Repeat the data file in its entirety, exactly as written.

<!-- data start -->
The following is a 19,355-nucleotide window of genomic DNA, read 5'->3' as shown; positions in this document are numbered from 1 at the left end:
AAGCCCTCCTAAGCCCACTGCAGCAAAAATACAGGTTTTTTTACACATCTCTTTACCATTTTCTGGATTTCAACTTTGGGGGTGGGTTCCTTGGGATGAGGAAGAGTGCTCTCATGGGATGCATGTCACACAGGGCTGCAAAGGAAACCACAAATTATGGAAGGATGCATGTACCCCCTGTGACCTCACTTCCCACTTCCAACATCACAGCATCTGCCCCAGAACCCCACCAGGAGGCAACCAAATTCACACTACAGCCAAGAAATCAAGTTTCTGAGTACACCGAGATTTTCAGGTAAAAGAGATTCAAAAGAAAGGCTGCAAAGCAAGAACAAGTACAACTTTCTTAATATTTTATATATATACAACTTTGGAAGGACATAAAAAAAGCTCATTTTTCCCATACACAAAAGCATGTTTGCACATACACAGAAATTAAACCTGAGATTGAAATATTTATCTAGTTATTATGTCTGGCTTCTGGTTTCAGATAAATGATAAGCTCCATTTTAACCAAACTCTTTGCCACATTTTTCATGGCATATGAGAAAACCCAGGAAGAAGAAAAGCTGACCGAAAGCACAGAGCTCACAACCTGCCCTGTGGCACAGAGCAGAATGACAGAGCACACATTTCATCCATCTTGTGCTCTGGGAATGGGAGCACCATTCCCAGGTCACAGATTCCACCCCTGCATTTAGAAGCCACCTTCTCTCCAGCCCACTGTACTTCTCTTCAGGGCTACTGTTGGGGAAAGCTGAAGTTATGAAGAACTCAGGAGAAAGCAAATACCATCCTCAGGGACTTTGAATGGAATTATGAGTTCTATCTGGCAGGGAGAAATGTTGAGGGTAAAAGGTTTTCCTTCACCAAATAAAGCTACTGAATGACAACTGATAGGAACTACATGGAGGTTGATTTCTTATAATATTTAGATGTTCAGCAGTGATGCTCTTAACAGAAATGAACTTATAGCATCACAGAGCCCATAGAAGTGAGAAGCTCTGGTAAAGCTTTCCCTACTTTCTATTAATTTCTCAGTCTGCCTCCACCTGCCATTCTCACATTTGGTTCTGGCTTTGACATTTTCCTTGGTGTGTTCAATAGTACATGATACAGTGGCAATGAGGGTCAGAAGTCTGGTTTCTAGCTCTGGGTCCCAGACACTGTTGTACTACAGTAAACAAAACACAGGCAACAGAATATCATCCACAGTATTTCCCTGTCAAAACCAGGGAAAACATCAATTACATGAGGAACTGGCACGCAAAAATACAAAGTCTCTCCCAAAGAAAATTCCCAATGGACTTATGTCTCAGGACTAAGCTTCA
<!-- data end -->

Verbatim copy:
The following is a 19,355-nucleotide window of genomic DNA, read 5'->3' as shown; positions in this document are numbered from 1 at the left end:
AAGCCCTCCTAAGCCCACTGCAGCAAAAATACAGGTTTTTTTACACATCTCTTTACCATTTTCTGGATTTCAACTTTGGGGGTGGGTTCCTTGGGATGAGGAAGAGTGCTCTCATGGGATGCATGTCACACAGGGCTGCAAAGGAAACCACAAATTATGGAAGGATGCATGTACCCCCTGTGACCTCACTTCCCACTTCCAACATCACAGCATCTGCCCCAGAACCCCACCAGGAGGCAACCAAATTCACACTACAGCCAAGAAATCAAGTTTCTGAGTACACCGAGATTTTCAGGTAAAAGAGATTCAAAAGAAAGGCTGCAAAGCAAGAACAAGTACAACTTTCTTAATATTTTATATATATACAACTTTGGAAGGACATAAAAAAAGCTCATTTTTCCCATACACAAAAGCATGTTTGCACATACACAGAAATTAAACCTGAGATTGAAATATTTATCTAGTTATTATGTCTGGCTTCTGGTTTCAGATAAATGATAAGCTCCATTTTAACCAAACTCTTTGCCACATTTTTCATGGCATATGAGAAAACCCAGGAAGAAGAAAAGCTGACCGAAAGCACAGAGCTCACAACCTGCCCTGTGGCACAGAGCAGAATGACAGAGCACACATTTCATCCATCTTGTGCTCTGGGAATGGGAGCACCATTCCCAGGTCACAGATTCCACCCCTGCATTTAGAAGCCACCTTCTCTCCAGCCCACTGTACTTCTCTTCAGGGCTACTGTTGGGGAAAGCTGAAGTTATGAAGAACTCAGGAGAAAGCAAATACCATCCTCAGGGACTTTGAATGGAATTATGAGTTCTATCTGGCAGGGAGAAATGTTGAGGGTAAAAGGTTTTCCTTCACCAAATAAAGCTACTGAATGACAACTGATAGGAACTACATGGAGGTTGATTTCTTATAATATTTAGATGTTCAGCAGTGATGCTCTTAACAGAAATGAACTTATAGCATCACAGAGCCCATAGAAGTGAGAAGCTCTGGTAAAGCTTTCCCTACTTTCTATTAATTTCTCAGTCTGCCTCCACCTGCCATTCTCACATTTGGTTCTGGCTTTGACATTTTCCTTGGTGTGTTCAATAGTACATGATACAGTGGCAATGAGGGTCAGAAGTCTGGTTTCTAGCTCTGGGTCCCAGACACTGTTGTACTACAGTAAACAAAACACAGGCAACAGAATATCATCCACAGTATTTCCCTGTCAAAACCAGGGAAAACATCAATTACATGAGGAACTGGCACGCAAAAATACAAAGTCTCTCCCAAAGAAAATTCCCAATGGACTTATGTCTCAGGACTAAGCTTCA